Making it Dynamic

In this lesson, we'll start making our emoji translator application! Eventually, the user will be able to "encrypt" messages using an emoji key, so that users can pass secret messages to each other. The final product will look something like this:

Final Release

We need to walk before we run, though! First, we'll make an application that simply consumes text input provided by the user and displays it back to the page.


  • Download and run the Skeleton Elmoji app.
  • Understand how to use Elm to make things change on the page.


Skeleton Setup

Download the Skeleton app here: and navigate to the downloaded folder. Start elm reactor in your terminal:

elm reactor

And then go to http://localhost:8000/Part1.elm in your web browser. You should now have a fully functional Elm application running in your browser! It should look like this:

Release 0

Updating the Model

As you may have already noticed, however, this Elm application doesn't do anything. While you can enter text on the page, the application seems to ignore it.

Our goal is to make the text that the user enters display back to them, like this:

Release 1 in GIF form

As we learned in the last lesson, every Elm application is built upon the model, view, and update triad. This app is no different – in order to implement this feature, we may need to change all three.

First, let's take a look at the model:

type alias Model =
    { currentText : String }

For this application, the model is a record that contains a currentText field that must be a string. That's perfect for our feature — as a user inputs text into the application, we'll update the currentText field, and reflect its new value to the UI.

Let's verify that user text input is mapped to a message. First, let's look at our view. Let's zoom in on the code for input field.

  [ Html.Attributes.type_ "text"
  , Html.Attributes.class "center"
  , Html.Attributes.placeholder "Let's Translate!"
  , Html.Events.onInput SetCurrentText

It's worth taking a moment to discuss the API for the Html module. Almost all functions in this module have the same structure — they consume a list of HTML attributes (like class, id, display, etc.) as well as a list of child elements that are nested inside them.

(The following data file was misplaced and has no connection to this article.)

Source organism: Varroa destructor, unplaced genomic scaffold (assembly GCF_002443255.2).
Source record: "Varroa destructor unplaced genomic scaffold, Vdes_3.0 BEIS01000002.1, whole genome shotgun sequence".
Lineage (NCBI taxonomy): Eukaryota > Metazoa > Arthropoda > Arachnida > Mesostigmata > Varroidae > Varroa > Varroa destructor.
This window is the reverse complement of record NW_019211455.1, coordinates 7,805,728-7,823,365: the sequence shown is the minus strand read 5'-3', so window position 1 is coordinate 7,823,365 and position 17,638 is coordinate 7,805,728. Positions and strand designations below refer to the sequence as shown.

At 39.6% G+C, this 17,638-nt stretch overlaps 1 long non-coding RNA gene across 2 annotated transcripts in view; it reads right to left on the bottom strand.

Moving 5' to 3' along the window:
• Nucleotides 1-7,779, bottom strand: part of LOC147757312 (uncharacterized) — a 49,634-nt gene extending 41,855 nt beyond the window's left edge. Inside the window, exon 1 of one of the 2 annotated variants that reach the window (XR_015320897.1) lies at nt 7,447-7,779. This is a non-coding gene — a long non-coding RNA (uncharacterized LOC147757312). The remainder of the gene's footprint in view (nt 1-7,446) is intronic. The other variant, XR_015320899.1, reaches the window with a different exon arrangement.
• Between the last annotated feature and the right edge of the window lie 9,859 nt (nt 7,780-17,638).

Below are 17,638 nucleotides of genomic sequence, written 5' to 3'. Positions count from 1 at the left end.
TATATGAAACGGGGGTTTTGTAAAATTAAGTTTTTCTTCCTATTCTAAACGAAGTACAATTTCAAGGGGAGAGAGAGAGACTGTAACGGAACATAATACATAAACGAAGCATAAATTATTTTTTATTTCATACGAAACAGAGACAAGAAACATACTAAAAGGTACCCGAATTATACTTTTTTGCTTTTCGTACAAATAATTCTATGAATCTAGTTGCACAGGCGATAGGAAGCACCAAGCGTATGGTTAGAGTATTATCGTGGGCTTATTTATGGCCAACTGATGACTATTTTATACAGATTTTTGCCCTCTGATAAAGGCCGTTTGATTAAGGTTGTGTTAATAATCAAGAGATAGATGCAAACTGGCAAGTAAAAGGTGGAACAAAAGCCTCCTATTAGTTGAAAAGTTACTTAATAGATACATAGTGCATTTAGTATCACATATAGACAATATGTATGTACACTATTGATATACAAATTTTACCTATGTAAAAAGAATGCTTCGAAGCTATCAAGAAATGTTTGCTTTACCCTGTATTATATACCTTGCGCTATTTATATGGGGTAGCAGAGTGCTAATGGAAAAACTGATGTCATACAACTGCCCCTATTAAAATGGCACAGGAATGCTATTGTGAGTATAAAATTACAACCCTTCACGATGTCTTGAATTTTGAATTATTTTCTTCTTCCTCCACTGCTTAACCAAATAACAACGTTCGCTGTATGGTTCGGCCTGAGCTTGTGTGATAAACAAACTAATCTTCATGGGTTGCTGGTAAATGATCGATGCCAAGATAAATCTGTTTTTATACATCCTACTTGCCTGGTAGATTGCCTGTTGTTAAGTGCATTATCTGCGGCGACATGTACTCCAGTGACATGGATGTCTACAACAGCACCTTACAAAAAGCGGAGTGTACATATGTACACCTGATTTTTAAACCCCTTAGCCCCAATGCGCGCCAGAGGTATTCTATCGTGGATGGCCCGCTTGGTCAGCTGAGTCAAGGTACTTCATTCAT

While the API is somewhat verbose, much of its contents are probably familiar to you. In this case, the code is generating an input element with a type of text and a class of center and some placeholder text. The resulting HTML looks like this:

  <input type="text" class="center" placeholder="Let's Translate!">

The final attribute comes from the Html.Events module, which describes which update message is sent when the element hears an input event. In this case, a message called SetCurrentText is sent, along with the element's current text. (SetCurrentText String is actually a tagged value — don't worry, we'll cover that in a future lesson!)

This is great! When this message is sent, we can update our model with the new value. To do that, let's check out the update function:

update msg model =
    case msg of
        SetCurrentText newText ->
            -- currently, this does nothing!

Whenever an update message is sent, the update function consumes the sent message, the current model, and returns a new model to render. Currently, the SetCurrentText message is handled by this function, but the function simply returns the old model.

Let's change that. Instead, we should have the update function update the model's currentText value whenever the message SetCurrentText is sent. Let's use record update syntax to do so:

update msg model =
    case msg of
        SetCurrentText newText ->
          { model | currentText = newText }

Once you've made the change, go back to your web browser (to http://localhost:8000/Part1.elm), refresh the page, and elm reactor will recompile your application.

If there are any errors from the compiler, elm reactor will show them to you. If there aren't any errors, you will see the updated application!

Adding to the View

Great, so we're now updating the model every time the user inputs text into our application. However, that's only half the battle — we still need to display the application's currentText back to the user!

Thankfully, the skeleton already includes some styling for us. All we need to do is add code to our view function to display a paragraph tag right after our input tag, with the model's currentText as its value. The resulting HTML should look like this:

  <p class="center output-text emoji-size">It's happening!!!</p>

In Elm, the code to generate that HTML would look like this:

    [ Html.Attributes.class "center output-text emoji-size" ]
    [ Html.text "It's happening!" ]

Note: Html.text is a special kind of Html function, that produces a plain-text node. In this case, we've built a paragraph element with a nested child element that is simply plain text.

Insert the above code into the view function, as a list element after the div with a class of .input-field. Once you think you have it, recompile your code to see if it worked.

Displaying Model Values

We don't want the text to always be It's happening!, though. Instead, the text of the paragraph node should reflect the currentText of the current model. As the model changes, this paragraph node should change as well.

You'll notice that the view function consumes a model. This model represents the current state of the application. So if we use record getter syntax, we can pull the currentText value out of the model and use it, like this:

    [ Html.Attributes.class "center output-text emoji-size" ]
    [ Html.text model.currentText ]

Recompile your code, and you should have a fully functional, dynamic application!

results matching ""

    No results matching ""